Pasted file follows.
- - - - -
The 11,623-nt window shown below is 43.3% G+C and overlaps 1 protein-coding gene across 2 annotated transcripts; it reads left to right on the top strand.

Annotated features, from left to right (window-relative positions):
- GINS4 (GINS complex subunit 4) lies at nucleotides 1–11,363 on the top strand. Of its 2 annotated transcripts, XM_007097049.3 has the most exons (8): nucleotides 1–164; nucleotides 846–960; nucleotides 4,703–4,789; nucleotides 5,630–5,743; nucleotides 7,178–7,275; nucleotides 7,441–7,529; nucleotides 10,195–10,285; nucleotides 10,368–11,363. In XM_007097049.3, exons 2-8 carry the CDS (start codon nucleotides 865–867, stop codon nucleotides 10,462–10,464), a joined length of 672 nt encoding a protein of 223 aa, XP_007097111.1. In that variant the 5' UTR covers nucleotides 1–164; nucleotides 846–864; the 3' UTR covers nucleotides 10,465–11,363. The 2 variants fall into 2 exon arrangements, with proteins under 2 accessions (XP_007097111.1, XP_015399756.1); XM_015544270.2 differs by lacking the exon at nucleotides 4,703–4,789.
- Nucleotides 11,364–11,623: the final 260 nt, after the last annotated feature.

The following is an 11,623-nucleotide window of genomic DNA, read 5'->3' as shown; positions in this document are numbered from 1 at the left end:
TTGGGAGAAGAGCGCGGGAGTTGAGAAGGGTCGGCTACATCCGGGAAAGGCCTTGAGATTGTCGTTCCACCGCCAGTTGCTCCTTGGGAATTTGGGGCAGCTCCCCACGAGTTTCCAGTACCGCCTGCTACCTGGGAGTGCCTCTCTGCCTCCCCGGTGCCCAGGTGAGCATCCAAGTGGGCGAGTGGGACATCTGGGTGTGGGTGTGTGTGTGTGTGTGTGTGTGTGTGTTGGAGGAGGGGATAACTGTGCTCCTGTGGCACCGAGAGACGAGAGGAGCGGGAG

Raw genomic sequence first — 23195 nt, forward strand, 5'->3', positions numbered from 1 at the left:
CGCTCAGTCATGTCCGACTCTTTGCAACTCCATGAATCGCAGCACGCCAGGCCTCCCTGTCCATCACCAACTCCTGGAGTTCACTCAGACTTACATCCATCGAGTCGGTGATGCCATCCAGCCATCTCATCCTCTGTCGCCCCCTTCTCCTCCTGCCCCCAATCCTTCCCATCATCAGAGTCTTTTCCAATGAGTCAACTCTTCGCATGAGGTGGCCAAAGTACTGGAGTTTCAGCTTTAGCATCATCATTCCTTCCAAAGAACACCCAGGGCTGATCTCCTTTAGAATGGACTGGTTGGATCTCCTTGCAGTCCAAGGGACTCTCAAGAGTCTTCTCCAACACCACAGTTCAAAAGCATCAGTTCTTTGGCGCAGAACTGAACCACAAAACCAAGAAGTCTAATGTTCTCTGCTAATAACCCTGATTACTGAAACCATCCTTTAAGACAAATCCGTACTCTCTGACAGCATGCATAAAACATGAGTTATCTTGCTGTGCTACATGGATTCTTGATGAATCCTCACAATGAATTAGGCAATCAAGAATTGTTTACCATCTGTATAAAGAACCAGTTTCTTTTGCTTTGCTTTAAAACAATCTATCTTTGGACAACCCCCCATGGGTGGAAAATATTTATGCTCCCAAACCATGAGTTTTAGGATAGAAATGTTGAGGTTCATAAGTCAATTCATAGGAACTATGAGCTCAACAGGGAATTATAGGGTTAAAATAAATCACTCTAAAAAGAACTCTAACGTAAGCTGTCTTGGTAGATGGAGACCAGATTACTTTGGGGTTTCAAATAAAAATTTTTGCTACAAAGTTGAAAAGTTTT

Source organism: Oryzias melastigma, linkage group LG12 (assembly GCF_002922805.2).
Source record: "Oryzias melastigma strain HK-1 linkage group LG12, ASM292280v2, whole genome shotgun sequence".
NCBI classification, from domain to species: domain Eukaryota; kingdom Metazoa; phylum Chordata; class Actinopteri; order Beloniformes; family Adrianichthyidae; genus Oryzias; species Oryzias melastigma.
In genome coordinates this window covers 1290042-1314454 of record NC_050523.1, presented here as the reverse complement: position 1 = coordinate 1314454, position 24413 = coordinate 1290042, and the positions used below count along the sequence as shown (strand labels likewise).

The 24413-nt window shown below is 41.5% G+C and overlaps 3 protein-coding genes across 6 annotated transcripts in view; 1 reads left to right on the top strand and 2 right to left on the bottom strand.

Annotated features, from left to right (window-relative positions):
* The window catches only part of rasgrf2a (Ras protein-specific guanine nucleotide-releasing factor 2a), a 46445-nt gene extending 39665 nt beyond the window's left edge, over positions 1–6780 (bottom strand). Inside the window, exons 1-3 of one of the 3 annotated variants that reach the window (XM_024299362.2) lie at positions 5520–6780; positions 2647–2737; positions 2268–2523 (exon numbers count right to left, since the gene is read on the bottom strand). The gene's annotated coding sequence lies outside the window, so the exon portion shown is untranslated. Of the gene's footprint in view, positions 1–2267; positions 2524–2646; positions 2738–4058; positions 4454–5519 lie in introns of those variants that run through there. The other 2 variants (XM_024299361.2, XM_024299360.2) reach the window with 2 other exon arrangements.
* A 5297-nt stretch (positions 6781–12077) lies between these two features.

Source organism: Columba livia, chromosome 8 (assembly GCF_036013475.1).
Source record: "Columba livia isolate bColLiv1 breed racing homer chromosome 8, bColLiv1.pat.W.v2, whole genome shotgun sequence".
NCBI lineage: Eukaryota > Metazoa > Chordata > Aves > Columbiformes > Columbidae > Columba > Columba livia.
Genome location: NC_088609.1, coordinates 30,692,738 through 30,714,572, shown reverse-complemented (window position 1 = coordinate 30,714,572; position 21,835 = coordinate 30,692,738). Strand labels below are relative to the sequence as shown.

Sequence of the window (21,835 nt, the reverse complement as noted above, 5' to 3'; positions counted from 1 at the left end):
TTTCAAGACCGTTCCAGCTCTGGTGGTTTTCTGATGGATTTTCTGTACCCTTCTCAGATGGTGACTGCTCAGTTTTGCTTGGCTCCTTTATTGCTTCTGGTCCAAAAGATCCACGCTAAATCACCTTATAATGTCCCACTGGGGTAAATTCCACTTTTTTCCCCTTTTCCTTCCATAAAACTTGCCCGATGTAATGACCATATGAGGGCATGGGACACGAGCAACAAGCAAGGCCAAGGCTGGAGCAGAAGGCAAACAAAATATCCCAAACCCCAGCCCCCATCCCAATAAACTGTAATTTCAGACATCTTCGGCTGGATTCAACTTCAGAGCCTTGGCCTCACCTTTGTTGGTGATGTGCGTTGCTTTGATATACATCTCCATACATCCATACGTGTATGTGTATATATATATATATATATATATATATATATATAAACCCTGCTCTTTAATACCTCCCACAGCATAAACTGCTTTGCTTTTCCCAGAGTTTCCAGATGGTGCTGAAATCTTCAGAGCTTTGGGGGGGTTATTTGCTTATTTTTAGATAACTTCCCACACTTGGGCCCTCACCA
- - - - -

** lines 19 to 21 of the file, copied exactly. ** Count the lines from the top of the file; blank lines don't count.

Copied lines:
NCBI lineage: Eukaryota > Metazoa > Chordata > Aves > Columbiformes > Columbidae > Columba > Columba livia.
Genome location: NC_088609.1, coordinates 30,692,738 through 30,714,572, shown reverse-complemented (window position 1 = coordinate 30,714,572; position 21,835 = coordinate 30,692,738). Strand labels below are relative to the sequence as shown.

Sequence of the window (21,835 nt, the reverse complement as noted above, 5' to 3'; positions counted from 1 at the left end):